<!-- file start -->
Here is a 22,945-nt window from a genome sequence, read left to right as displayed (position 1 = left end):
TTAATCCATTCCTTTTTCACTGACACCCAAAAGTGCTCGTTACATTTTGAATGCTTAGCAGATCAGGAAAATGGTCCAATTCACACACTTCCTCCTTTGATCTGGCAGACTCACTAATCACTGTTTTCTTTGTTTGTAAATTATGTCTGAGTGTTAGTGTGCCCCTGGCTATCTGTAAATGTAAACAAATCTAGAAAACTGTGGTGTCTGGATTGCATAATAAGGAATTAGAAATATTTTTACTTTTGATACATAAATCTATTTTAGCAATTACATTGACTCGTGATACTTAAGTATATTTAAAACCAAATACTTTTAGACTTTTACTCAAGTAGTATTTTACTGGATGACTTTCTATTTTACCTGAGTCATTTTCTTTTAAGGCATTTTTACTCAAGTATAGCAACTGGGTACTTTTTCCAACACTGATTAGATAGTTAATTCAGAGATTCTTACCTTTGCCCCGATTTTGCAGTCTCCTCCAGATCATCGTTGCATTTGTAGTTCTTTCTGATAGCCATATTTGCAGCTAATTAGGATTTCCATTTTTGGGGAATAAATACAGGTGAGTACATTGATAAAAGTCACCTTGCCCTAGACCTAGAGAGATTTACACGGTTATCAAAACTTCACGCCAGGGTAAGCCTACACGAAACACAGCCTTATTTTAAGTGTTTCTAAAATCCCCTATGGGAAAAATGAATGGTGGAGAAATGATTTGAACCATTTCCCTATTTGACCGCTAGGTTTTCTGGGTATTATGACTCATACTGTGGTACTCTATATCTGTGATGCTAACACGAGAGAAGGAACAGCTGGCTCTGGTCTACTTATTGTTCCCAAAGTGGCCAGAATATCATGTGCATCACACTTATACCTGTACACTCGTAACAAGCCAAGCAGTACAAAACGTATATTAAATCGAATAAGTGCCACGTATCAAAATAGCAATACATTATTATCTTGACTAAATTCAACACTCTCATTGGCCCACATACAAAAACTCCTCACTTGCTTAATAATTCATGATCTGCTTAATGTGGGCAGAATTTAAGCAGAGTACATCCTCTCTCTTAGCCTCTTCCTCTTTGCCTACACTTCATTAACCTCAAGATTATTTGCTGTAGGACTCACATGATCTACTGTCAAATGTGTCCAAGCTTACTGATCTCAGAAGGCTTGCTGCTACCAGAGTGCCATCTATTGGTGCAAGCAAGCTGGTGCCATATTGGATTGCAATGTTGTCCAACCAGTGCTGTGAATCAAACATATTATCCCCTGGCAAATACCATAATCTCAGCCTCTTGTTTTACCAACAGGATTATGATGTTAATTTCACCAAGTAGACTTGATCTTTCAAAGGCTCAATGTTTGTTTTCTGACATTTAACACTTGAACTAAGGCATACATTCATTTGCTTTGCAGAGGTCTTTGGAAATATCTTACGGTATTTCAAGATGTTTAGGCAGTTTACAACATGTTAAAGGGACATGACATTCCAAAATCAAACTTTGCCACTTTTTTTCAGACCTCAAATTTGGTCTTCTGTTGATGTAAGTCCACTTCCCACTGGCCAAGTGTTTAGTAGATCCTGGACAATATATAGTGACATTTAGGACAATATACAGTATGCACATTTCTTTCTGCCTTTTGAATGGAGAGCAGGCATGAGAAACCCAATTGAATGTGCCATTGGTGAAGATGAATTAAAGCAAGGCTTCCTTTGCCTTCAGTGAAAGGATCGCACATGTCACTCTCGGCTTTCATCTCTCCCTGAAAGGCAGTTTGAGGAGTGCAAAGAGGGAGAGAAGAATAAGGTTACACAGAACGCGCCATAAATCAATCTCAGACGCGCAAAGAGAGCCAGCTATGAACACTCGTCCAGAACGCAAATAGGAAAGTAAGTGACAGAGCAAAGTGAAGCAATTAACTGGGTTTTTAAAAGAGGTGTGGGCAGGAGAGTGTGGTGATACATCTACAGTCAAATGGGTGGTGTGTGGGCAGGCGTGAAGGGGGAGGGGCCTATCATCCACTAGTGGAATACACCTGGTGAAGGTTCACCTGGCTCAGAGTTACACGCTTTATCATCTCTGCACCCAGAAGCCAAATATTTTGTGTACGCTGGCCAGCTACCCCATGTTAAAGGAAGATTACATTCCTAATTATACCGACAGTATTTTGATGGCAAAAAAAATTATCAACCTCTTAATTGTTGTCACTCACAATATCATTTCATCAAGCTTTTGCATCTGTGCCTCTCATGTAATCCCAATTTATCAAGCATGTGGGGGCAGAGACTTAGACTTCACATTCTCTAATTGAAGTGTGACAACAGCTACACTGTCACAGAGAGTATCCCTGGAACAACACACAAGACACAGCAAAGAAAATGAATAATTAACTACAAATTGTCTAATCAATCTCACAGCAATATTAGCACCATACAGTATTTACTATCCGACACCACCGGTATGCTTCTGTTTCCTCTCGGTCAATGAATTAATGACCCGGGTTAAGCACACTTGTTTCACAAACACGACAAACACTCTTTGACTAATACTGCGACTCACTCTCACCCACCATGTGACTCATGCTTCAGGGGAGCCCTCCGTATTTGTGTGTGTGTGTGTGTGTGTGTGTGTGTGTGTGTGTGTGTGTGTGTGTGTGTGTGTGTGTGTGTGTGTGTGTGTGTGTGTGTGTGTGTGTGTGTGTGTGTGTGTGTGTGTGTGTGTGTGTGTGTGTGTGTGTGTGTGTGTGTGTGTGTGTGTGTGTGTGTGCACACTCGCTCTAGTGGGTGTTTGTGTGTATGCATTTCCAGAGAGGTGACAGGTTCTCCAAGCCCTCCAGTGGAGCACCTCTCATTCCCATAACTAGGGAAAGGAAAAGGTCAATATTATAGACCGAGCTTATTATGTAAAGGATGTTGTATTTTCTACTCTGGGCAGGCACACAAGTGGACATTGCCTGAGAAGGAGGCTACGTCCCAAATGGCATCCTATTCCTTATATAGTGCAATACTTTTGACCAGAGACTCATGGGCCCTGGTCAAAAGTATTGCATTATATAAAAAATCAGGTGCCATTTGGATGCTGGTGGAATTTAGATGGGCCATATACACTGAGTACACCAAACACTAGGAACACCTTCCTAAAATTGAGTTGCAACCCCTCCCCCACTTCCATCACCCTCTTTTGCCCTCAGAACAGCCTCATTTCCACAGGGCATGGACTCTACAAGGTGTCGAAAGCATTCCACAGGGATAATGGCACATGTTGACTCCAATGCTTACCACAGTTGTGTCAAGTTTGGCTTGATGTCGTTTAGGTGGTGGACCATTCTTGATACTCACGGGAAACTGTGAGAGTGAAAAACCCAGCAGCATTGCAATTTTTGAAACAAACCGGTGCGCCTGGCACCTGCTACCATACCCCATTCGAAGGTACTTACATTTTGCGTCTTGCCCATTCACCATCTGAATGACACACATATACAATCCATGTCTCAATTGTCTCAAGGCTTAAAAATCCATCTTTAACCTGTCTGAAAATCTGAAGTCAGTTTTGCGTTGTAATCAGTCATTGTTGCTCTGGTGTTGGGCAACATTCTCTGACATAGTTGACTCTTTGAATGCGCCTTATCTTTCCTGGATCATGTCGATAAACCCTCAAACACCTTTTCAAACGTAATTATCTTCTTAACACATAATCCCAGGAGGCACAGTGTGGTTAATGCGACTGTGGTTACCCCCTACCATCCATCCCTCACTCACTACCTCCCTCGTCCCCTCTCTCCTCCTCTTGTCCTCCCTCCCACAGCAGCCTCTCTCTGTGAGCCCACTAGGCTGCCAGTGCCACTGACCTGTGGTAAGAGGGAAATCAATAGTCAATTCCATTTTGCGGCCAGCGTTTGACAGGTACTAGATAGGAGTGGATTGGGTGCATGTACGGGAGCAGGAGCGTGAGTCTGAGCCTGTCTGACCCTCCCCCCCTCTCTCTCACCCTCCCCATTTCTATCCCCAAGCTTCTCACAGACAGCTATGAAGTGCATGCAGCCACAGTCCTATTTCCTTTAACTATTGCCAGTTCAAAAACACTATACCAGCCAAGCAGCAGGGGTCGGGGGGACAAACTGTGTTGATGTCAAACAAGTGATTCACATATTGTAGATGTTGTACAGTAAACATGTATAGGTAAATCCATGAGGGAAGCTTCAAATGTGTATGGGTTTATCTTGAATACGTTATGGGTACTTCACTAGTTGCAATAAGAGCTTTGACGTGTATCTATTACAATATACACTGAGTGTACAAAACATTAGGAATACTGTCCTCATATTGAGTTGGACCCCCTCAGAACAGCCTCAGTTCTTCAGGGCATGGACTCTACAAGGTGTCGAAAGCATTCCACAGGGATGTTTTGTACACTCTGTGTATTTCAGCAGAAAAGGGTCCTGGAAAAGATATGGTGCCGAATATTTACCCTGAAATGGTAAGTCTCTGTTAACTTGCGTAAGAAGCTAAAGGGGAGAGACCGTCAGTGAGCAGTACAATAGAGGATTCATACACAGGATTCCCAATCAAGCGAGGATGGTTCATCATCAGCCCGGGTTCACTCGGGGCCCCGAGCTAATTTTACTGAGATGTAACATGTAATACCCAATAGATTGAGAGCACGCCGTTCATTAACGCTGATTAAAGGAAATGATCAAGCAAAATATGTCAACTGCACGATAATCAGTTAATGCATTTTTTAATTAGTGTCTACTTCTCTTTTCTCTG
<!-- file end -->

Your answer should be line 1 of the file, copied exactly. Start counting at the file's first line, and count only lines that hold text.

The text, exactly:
Here is a 22,945-nt window from a genome sequence, read left to right as displayed (position 1 = left end):